West Virginia University College of Law Professor Amy Cyphert recently published a new article in the Seton Hall Law Review. The articled is titled "Reprogramming Recidivism: The First Step Act and Algorithmic Prediction of Risk" and appears in volume 51 of the journal.
Shortly after publication, Professor Cyphert's article was cited by United States District Court, Southern District of West Virignia in an opinion written by Judge Joseph R. Goodwin: United States v. Johnson, No. 2:16-cr-00163-01, 2021 WL 297131 (S.D. W. Va Jan. 28, 2021).
From the abstract:
The First Step Act, a seemingly miraculous bipartisan criminal justice reform bill, was signed into law in late 2018. The Act directed the Attorney General to develop a risk and needs assessment tool that would effectively determine who would be eligible for early release based on an algorithmic prediction of recidivism. The resulting tool—PATTERN—was released in the summer of 2019 and quickly updated in January of 2020. It was immediately put to use in an unexpected manner, helping to determine who was eligible for early release during the COVID-19 pandemic. It is now the latest in a growing list of algorithmic recidivism prediction tools, tools that first came to mainstream notice with critical reporting about the COMPAS sentencing algorithm.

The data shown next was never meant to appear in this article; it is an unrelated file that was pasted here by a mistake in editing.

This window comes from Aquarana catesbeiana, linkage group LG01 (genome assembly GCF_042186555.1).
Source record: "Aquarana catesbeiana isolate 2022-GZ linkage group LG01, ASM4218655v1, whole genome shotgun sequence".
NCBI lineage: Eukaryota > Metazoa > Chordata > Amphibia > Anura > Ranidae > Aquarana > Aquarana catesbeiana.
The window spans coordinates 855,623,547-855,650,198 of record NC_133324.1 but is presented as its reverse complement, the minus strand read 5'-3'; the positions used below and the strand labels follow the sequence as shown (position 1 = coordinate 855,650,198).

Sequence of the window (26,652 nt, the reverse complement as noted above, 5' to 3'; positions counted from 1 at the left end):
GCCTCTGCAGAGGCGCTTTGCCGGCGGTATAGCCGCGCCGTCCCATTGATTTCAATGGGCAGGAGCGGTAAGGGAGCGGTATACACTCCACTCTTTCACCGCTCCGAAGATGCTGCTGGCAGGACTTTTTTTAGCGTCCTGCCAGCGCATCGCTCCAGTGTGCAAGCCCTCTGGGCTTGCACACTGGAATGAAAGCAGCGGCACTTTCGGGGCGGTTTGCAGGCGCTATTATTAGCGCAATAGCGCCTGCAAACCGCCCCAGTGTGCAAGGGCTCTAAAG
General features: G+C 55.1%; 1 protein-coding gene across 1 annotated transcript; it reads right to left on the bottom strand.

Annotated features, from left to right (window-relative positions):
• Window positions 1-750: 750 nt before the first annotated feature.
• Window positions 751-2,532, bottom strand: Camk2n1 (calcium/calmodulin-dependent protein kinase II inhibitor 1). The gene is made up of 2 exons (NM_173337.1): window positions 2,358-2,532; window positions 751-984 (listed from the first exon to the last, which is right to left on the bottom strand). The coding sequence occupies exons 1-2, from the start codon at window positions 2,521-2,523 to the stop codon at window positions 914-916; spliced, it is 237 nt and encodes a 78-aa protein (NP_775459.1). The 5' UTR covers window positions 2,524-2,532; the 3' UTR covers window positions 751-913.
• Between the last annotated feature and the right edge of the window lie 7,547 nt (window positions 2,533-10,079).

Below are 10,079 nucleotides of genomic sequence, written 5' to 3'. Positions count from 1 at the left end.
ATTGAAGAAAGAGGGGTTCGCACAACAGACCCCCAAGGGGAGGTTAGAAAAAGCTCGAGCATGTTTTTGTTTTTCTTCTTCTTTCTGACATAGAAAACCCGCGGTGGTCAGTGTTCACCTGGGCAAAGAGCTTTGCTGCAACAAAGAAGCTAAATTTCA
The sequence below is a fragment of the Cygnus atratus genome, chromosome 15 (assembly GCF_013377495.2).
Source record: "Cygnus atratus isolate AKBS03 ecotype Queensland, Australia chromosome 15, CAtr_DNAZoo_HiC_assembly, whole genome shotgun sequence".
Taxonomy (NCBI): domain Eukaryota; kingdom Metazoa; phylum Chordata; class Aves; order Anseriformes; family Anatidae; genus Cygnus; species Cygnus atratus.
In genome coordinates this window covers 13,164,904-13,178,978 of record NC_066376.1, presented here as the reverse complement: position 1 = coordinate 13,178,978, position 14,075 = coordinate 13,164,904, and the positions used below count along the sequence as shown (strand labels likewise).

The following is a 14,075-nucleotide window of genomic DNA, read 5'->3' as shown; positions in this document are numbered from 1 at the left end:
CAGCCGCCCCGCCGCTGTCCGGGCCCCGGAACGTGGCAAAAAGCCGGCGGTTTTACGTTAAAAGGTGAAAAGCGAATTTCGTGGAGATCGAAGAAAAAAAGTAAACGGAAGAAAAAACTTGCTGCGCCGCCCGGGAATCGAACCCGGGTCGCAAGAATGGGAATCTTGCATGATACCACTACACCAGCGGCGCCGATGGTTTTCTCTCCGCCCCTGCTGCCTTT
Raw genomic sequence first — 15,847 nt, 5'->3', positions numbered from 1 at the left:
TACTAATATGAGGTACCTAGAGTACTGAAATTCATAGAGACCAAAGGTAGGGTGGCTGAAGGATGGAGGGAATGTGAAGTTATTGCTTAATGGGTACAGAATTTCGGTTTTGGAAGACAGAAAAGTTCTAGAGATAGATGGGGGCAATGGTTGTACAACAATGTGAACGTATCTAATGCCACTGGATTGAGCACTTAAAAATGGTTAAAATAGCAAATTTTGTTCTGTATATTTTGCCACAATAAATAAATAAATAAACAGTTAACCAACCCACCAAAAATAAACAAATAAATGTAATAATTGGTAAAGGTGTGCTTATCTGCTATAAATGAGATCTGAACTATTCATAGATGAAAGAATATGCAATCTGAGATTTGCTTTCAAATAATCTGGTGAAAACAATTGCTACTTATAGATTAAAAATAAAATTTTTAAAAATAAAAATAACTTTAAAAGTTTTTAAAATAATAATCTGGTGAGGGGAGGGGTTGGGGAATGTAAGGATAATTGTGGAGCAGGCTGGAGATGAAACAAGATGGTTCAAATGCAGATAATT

This Article evaluates PATTERN, both in its development as well as its still-evolving implementation. In some ways, the PATTERN algorithm represents tentative steps in the right direction on issues like transparency, public input, and use of dynamic factors. But PATTERN, like many algorithmic decision-making tools, will have a disproportionate impact on Black inmates; it provides fewer opportunities for inmates to reduce their risk score than it claims and is still shrouded in some secrecy due to the government’s decision to dismiss repeated calls to release more information about it. Perhaps most perplexing, it is unclear whether the tool actually advances accuracy with its predictions. This Article concludes that PATTERN is a decent first step, but it still has a long way to go before it is truly reformative.